Through the Howes, Thomas learned of Katrina Browne's plans to make a movie about the family, and the trip she was organizing. In July of 2001, the ten distant cousins—who hadn't known each other previously—gathered in Bristol to begin their journey.
They met with local historians, whom they discovered were very reluctant to discuss the slave trade. ( Linden Place also refused to allow them to film.) In their visits with churches, they were struck by the degree to which Northern Protestants were complicit in the slave trade, and how little they did to stop it.
From there, the group went on to Ghana, where they toured Cape Coast Castle, the place Captain Jim picked up many of his slaves. DeWolf read aloud the passage describing his tour through the castle's dungeons—five rooms about 15 by 30 feet, each of which would hold as many as 200 soon-to-be-slaves at a time:
The floor, walls, and ceiling are stone. Small carved trenches a few inches wide and a few inches deep once functioned as a toilet. They run around the outside as well and through the middle of the floor. They don't drain anywhere. The curved ceiling rises thirty feet over our heads. Three small openings, about eight inches wide and two feet tall, in the wall far above provide the only access to fresh air, but there is no way for it to circulate. At five degrees from the equator, the stagnant air is hot and miserably humid. I'm sweltering. My clothes are drenched. I'm disgusted by the images in my mind. I'm angry. I want out of here....
I imagine being here two hundred years ago with no lights, no comforts; only those small holes far above connect me with the world outside this hard room and stifling heat. I can't focus in the blackness. I can only hear and feel and smell. What I hear and feel and smell are the worst things I've ever sensed in my life. My heart beats rapidly within my aching body.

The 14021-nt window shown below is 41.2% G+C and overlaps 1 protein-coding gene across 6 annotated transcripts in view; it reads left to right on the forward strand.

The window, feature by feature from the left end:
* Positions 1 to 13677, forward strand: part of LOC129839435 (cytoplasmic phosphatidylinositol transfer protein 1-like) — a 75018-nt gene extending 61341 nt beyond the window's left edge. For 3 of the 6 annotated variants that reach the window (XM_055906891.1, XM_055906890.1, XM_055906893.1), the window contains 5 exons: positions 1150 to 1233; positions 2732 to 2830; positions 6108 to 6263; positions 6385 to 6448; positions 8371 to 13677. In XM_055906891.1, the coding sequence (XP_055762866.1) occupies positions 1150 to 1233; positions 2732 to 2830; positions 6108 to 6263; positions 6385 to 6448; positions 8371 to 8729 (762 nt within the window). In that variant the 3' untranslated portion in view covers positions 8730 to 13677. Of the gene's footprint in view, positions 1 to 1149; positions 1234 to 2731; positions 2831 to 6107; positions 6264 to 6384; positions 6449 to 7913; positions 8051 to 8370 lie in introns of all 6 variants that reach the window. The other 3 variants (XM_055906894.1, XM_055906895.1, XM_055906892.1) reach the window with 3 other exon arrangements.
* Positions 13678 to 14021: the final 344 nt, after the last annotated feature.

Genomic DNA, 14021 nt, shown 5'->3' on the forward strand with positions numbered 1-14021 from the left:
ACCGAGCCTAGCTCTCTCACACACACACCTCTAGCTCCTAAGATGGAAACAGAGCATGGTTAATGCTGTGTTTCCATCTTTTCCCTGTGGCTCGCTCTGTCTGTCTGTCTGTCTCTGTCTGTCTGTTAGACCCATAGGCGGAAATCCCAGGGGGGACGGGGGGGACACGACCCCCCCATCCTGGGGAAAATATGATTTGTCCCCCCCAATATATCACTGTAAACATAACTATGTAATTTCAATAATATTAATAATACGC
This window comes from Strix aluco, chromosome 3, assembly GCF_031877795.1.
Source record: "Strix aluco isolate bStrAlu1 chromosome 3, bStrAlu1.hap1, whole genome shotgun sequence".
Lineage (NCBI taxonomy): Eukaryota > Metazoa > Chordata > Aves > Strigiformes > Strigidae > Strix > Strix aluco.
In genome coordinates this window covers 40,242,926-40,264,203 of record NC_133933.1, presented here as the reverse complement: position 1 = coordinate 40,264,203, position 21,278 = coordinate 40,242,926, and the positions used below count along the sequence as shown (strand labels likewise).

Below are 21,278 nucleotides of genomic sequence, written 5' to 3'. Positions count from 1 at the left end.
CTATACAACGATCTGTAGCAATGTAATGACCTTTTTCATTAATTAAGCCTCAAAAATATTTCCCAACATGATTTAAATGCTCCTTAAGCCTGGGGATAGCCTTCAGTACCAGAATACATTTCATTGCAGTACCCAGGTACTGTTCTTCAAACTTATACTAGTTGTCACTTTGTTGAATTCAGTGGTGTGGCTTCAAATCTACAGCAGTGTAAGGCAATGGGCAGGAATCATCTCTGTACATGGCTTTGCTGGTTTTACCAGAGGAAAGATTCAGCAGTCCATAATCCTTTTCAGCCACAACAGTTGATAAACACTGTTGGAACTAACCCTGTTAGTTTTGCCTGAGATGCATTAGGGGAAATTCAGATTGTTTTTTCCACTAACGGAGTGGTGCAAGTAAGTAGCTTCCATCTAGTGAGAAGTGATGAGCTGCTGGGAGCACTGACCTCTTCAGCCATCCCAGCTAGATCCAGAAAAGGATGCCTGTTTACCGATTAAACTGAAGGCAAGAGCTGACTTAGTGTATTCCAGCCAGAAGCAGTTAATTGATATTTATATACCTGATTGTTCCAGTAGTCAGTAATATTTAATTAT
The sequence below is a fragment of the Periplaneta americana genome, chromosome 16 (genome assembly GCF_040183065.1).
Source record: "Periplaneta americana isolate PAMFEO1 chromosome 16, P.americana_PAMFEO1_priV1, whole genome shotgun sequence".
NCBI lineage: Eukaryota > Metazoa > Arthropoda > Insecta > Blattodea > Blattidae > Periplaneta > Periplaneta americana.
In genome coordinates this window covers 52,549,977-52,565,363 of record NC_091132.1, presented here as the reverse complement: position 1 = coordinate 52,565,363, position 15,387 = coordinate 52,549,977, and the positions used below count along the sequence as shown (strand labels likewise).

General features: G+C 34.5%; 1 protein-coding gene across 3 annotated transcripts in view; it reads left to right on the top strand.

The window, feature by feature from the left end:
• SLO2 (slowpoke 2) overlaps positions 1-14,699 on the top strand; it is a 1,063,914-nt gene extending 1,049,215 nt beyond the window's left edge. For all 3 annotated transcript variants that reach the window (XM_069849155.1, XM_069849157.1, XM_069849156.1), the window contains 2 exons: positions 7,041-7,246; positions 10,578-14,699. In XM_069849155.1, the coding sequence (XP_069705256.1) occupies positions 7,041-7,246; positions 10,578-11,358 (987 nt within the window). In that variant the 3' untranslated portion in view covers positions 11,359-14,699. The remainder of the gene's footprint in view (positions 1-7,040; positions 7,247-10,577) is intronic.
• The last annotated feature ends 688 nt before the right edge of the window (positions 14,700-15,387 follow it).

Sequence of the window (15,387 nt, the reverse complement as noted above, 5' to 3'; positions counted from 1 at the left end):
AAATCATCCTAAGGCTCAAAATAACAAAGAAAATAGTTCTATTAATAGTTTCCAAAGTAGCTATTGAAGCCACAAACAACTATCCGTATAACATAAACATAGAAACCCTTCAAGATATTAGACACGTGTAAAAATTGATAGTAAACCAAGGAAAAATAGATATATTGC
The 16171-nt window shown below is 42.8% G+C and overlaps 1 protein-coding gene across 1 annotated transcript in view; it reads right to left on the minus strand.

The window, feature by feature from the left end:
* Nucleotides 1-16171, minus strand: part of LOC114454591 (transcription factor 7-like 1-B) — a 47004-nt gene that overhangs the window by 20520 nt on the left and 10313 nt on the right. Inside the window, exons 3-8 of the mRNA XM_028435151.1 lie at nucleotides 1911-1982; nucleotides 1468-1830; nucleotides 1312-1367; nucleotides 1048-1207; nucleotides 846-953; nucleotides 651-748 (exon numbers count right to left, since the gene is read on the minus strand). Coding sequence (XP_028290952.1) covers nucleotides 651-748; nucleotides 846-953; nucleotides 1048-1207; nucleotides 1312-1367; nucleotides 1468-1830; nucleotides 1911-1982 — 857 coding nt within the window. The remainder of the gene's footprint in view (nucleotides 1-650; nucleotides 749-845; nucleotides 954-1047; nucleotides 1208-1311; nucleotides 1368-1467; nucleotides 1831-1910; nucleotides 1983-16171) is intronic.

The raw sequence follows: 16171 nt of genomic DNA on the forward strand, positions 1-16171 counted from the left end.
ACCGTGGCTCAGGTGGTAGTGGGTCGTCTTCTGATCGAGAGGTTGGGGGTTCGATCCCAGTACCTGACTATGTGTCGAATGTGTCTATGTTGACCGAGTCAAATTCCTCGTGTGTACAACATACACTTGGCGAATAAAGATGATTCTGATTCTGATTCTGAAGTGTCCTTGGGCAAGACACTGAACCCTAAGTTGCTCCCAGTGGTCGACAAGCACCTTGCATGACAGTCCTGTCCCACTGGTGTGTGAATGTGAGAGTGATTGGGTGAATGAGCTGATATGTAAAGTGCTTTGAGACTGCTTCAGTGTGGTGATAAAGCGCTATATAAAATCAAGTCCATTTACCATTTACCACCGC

Thoughts turn to those I love. Where is my wife? My last image is the utter panic on her face as I am beaten and torn away from her and our village. I tried to fight but they overwhelmed me; struck me; shackled me. Her screams still echo in my ears....Throughout my life, I have known my village and its surroundings. Never before have I traveled far from home. Now, forced to walk day after unending day to arrive at this dark stone dungeon, I wonder if I could ever find my way back home again, even if I were to escape. Many people died along the way. I see nothing, but hear groans all around. Some men weep. Others scream....Our tears drop to the hard floor and mingle with urine and feces and blood from our wounds. I wrap my arms around myself and rock back and forth, back and forth...
For the first time in my life, I have an inkling of what total despair feels like. Unimaginable horror envelops me, pierces me. Tears stream down my cheeks.
I glance from face to face, at each of my cousins, and a sense of a new depth of knowledge that did not exist thirty minutes ago. I doubt that any of us was prepared to face the exhumed rotting corpse of a family secret buried in this place so long ago.
From Ghana, the crew went to Cuba, where the family owned five plantations during James DeWolf's heyday in the early 1800s. In Cuba, DeWolf confronted the modern reality of how this history continues to be ignored. He drew parallels between Cuba and the way these things are taught in schools and history books: "There's a band playing somewhere, and a mojito in your hand, and it makes it very easy not to deal with how things are set up."
DeWolf also told the story of the Ghanian woman who appears on the book's cover. Challenged by a friend for using the woman's photo without her permission, DeWolf contacted friends in Ghana to track her down—an impossible task, since she'd simply wandered into camera view one day, and nobody knew her name or village. Eric, a young man they'd met in Ghana, took on the job, contacting village leaders all over the region until one finally recognized her. When Eric found her, he was delighted to discover that they shared the same last name, and were likely family.
More eerily: The woman's Ghanian name is Adjue—the name of the slave girl Capt. DeWolf gave his wife.
DeWolf stressed that the purpose of the trip—or his talk—was not to make people feel guilty. These things were done by our ancestors, who are dead. We didn't do them. Our job is to get past the guilt, and find better, more honest ways to talk about and deal with difficult subjects. The book and the movie, he hopes, are invitations to do that.
Reported by Sara Robinson; edited by Jone Johnson Lewis.